rule clearly is one of admissibility rather than
exclusion.”). “Only if the expert's opinion
is so fundamentally unsupported that it can offer no
assistance to the jury must such testimony be
excluded.” Bonner v. ISP Techs, Inc., 259 F.3d
924, 929-30 (8th Cir. 2001).
Kabakibou's expert testimony meets the first two
requirements of Rule 702. First, the testimony is relevant
and can assist the jury in making a determination regarding
Jordan's injuries. Second, the Court finds that, based on
his expertise and experience, Dr. Kabakibou is qualified to
assist the finder of fact in making this determination.
primary argument is that Dr. Kabakibou's opinion does not
satisfy the third requirement under Rule 702 because it is
not reliable or trustworthy. Specifically, Ventura argues
that Dr. Kabakibou's opinions are unreliable because they
are premised solely on the correlation between the accident
and the onset of Jordan's complaints of pain. Ventura
asserts that Dr. Kabakibou's causation testimony is based
on an impermissible post hoc ergo propter hoc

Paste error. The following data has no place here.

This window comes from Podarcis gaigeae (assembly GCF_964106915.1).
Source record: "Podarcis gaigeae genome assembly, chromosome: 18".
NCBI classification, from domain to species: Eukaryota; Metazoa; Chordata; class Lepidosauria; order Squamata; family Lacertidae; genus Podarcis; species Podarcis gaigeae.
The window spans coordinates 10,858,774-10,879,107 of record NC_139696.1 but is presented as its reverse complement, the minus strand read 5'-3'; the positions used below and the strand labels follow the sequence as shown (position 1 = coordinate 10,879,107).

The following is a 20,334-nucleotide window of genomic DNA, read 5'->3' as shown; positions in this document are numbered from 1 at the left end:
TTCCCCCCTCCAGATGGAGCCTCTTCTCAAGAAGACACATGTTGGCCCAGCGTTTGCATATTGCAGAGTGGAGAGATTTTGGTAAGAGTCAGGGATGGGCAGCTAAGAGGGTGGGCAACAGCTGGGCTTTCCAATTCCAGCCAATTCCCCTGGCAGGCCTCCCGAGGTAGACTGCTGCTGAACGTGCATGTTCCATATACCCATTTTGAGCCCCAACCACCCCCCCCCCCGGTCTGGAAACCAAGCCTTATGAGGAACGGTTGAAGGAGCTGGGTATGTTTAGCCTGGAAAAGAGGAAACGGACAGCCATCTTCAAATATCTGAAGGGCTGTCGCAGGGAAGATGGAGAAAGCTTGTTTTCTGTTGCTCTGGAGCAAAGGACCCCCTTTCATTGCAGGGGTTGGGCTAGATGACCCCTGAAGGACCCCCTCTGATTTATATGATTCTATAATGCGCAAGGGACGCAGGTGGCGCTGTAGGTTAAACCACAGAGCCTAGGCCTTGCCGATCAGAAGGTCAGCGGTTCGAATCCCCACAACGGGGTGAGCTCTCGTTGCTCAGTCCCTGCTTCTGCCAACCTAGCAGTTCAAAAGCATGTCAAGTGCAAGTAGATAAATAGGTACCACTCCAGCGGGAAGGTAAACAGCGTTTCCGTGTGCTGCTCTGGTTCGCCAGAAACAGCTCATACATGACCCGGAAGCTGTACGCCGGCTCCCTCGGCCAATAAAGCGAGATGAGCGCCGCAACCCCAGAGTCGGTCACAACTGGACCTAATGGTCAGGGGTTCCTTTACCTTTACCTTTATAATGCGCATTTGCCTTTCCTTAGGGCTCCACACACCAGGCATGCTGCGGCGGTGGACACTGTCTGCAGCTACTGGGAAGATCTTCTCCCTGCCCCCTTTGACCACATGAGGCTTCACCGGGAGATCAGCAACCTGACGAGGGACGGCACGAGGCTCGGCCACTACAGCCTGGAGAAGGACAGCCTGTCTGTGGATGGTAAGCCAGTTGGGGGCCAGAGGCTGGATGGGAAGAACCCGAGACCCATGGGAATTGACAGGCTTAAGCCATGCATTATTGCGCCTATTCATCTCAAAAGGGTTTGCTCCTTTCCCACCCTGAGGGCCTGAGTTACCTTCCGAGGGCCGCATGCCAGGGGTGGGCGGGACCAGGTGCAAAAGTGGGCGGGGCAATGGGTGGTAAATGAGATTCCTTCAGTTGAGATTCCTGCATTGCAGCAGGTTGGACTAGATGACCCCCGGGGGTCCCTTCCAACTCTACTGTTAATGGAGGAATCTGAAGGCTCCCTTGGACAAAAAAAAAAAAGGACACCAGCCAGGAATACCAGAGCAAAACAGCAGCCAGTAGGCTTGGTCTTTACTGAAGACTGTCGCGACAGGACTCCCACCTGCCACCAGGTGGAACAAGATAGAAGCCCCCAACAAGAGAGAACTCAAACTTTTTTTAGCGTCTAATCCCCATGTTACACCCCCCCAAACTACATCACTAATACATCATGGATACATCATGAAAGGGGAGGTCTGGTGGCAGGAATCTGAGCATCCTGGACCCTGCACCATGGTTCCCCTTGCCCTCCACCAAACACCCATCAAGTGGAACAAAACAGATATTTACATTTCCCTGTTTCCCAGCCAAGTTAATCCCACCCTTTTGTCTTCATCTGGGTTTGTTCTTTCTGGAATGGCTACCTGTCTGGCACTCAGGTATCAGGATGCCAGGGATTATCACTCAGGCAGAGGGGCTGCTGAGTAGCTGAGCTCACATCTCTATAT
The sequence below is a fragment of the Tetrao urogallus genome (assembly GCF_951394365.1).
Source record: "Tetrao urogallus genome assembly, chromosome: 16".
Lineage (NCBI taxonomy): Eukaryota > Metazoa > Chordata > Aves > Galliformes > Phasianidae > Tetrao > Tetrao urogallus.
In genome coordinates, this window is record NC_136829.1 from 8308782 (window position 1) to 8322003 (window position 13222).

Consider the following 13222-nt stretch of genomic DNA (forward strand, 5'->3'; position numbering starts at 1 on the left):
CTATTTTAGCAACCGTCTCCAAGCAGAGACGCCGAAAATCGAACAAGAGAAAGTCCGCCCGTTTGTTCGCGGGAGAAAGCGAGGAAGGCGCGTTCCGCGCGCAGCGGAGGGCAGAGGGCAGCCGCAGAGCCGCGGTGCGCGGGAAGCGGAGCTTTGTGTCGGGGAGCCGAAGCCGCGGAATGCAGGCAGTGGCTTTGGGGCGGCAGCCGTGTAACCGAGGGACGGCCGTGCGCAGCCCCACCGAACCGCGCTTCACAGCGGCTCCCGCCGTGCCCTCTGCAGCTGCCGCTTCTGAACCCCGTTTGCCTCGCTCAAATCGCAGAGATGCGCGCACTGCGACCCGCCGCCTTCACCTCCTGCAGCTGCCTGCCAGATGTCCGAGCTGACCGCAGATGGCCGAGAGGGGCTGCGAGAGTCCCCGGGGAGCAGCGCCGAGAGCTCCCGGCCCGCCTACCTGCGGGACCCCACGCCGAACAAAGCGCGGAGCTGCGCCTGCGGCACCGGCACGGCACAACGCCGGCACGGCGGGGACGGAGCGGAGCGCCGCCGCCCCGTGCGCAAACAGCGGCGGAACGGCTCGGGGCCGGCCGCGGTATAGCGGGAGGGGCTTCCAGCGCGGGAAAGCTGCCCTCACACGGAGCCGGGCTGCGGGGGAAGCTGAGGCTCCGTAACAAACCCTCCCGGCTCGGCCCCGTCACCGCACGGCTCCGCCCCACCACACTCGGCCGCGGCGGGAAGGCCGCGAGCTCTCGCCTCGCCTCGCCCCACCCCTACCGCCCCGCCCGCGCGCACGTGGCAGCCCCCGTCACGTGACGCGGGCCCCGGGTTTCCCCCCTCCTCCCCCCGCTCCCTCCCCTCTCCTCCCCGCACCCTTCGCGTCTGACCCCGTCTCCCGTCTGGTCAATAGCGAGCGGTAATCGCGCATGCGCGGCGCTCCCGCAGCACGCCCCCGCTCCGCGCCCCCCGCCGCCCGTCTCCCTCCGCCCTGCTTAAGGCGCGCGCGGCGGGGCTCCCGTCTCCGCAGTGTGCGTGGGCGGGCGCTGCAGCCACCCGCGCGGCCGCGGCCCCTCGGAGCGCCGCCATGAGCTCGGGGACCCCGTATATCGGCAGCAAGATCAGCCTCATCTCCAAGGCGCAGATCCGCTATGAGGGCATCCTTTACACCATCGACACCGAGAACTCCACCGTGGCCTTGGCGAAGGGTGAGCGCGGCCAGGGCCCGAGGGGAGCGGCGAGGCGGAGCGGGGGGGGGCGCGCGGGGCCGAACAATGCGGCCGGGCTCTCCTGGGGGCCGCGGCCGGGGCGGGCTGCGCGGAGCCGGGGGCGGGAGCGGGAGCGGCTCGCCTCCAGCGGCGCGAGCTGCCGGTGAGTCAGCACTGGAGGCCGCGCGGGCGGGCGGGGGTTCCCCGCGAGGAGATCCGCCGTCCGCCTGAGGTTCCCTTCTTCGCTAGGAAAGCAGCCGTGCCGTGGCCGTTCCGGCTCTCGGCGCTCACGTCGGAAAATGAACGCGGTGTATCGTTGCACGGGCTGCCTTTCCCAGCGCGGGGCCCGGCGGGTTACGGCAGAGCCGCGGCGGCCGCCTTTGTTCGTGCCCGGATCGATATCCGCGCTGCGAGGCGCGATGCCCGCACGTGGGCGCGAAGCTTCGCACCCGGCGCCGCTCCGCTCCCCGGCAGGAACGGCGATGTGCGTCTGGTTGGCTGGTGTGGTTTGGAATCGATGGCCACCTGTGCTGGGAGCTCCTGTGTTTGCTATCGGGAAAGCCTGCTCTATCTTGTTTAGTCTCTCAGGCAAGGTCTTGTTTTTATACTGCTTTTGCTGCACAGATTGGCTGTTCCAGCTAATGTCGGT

argument-an argument in which one event is asserted to be the
cause of a later event simply by virtue of having happened
earlier, with nothing more to support it. Ventura
characterizes Dr. Kabakibou's causation opinion as
follows: because the accident occurred before Jordan's
subjective complaints of back pain, the accident must have
caused the pain. Ventura argues that Dr. Kabakibou has not
demonstrated the scientific analysis used to arrive at this
deposition, during questioning by defense counsel, Dr.
Kabakibou, testified that he based his causation opinion
“mainly” on Jordan's medical history. ECF No.
104-1, pp. 6-7. Dr. Kabakibou explained that because
Jordan's back problems started immediately after the
accident and Jordan had no history of back problems before
the accident, the cause of Jordan's back problems is
logically related to the accident. ECF No. 104-1, p. 10. When
asked by defense counsel whether the correlation between the
onset of Jordan's condition and the occurrence of the